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Greg Johnson Interviews Paul Waggener

8,010 words / 45:13

WaggenerEditor’s Note:

The following text is the transcription by V.S. of Greg Johnson’s interview with Paul Waggener. To listen in a player, click here. To download the mp3, right-click here and choose “save link as” or “save target as.” To subscribe to our podcasts, click here.

Greg Johnson: I’m Greg Johnson. Welcome to Counter-Currents Radio. My guest today is Paul Waggener. Paul is a writer, a musician, a founding member of the Wolves of Vinland, and the head of Operation Werewolf.

So, Paul, welcome to the show!

Paul Waggener: Thank you, Greg. I appreciate it.

GJ: So, I just want to get to know you better. We have mutual friends; you’re always popping up in my Facebook feed; Juleigh Hobson reviewed an e-book of yours recently. And so I just figured it was about time to get acquainted. Can you just tell me and tell the audience a bit about yourself? Where you’re from, where you went to school, that kind of stuff.

PW: Well, I’m from all over the place sort of, but I was raised for most of my early teenage years in Wyoming. From there I’ve lived in California, all through the South, back to the Midwest, and currently I reside in central Virginia. I’m 31 years old.

As far as schooling goes, I was homeschooled until about 15 and then I joined the American workforce and pretty much stopped all formal education after that.

GJ: So, clearly you’re self-educated then.

PW: Sure. I would consider myself to be that.

GJ: Are you single, married?

PW: I’m married currently.

GJ: Is it true that your father is an Orthodox priest?

PW: That is true. Yeah. He’s an Orthodox priest here in Virginia.

GJ: So, were you raised in the Orthodox Church?

PW: No, I was not raised in the Orthodox Church. Certainly I was raised with a very conservative Christian upbringing, but when I was young my father was actually an Anglican priest and he moved to Orthodoxy later on as a reaction to some of the . . . I think he would probably consider it to be creeping liberalism finding its way into the Anglican Church. He believes that Orthodoxy is a sort of last bastion of true Christianity left in the world. So, that’s what he does now. He’s a priest at an Orthodox mission in central Virginia as well.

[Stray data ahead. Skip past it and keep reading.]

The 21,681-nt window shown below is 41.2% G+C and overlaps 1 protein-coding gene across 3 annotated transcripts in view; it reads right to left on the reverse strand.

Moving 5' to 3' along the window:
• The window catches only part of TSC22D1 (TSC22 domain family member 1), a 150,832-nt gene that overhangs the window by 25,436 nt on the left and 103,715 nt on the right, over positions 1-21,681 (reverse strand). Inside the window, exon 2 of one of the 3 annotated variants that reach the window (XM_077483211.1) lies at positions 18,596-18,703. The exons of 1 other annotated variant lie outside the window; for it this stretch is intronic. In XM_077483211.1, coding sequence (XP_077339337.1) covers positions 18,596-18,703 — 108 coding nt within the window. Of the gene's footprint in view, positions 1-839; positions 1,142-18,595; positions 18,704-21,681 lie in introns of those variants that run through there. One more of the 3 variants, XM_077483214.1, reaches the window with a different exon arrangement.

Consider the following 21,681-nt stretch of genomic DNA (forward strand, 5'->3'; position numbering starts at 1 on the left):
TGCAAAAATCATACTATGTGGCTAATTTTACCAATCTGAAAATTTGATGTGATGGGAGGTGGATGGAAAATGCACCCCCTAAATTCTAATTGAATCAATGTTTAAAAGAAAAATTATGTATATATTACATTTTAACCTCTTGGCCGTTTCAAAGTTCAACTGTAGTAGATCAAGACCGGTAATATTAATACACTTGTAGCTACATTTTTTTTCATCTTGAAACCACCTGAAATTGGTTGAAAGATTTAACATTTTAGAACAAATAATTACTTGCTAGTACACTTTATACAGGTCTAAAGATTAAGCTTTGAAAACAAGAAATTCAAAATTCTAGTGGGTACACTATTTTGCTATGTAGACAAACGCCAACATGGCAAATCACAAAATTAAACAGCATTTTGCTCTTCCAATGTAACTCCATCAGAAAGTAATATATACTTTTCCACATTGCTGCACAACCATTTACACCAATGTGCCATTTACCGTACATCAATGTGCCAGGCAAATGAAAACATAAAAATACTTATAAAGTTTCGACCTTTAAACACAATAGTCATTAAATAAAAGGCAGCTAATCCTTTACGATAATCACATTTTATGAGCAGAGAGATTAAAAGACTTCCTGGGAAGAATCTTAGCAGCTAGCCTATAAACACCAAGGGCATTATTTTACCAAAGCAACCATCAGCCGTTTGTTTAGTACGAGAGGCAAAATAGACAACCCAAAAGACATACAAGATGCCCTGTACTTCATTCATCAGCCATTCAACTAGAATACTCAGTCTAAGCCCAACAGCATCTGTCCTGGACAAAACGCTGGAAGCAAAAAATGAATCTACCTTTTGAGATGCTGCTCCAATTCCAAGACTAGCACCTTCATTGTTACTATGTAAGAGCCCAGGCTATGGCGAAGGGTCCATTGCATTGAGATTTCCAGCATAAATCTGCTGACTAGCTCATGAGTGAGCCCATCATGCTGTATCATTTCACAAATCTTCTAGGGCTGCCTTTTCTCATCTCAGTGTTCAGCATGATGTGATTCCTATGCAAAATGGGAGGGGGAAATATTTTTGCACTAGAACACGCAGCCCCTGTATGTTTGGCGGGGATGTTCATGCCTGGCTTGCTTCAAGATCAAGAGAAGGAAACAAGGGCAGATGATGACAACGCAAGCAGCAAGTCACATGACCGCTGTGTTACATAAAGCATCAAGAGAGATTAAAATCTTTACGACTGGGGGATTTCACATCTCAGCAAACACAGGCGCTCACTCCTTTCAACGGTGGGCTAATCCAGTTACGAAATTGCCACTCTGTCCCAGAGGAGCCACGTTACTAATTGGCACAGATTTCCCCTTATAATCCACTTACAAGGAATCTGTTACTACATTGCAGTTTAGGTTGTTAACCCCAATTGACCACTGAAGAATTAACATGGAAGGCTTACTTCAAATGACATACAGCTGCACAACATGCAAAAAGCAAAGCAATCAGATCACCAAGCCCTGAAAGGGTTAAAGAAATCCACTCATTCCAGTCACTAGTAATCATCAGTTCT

GJ: OK. That’s interesting. And obviously you have diverged from Christianity as a path to Nordic neo-paganism.

PW: I wouldn’t call it Nordic neo-paganism, though that was certainly one step on the road. That’s not how I would express my spirituality now. I think that would be far too limiting a category to put it in. But yes, I certainly diverged from Christianity, and that was certainly one step along the way.

GJ: OK. So, how do you describe your outlook now and can you describe the Wolves? Tell us a little bit about them.

PW: As far as spiritual outlook, I would say that my spiritual outlook is tribal, in that my expression of spirituality now is organic, and it’s grown as the tribal organization of the Wolves, which I am a member of, has grown. And I think that it’s become a tribally-serving expression now rather than taking something from without and modeling a tribe after that. So, after the tribe took wings and has become more of a self-developed entity, the spirituality developed along with it. It serves the tribe rather than the other way around.

As far as the Wolves go, it’s a tribal organization run by myself, my brother Matthias, two other brothers, Sam and Nathan Carnes, for about 10 years now. The simple explanation is that we wanted an organization that had a specific outside and a specific inside and it was built up in order to increase and pressure and develop the idea that can probably be best described now by Jack’s four pillars of masculinity, which is strength, courage, mastery, and honor. Especially after meeting Jack and becoming familiar with his writings, those are sort of the core of what we do.

GJ: So, you’re referring to Jack Donovan.

PW. Yeah, absolutely. Jack Donovan is a member of the Wolves as well.

GJ: How many people are involved in the Wolves and what kind of community is it? Is it a guy thing? Are there wives and families and kids? What’s the demographic, what’s the profile, what’s the background of the typical Wolf?

PW: Well, we have three main chapters, which sort of serve the East Coast, Midwest, and West Coast. Certainly, there are children and families in the tribe. The future of a tribe is based on the idea of family and offspring, so that’s absolutely one aspect of what we do.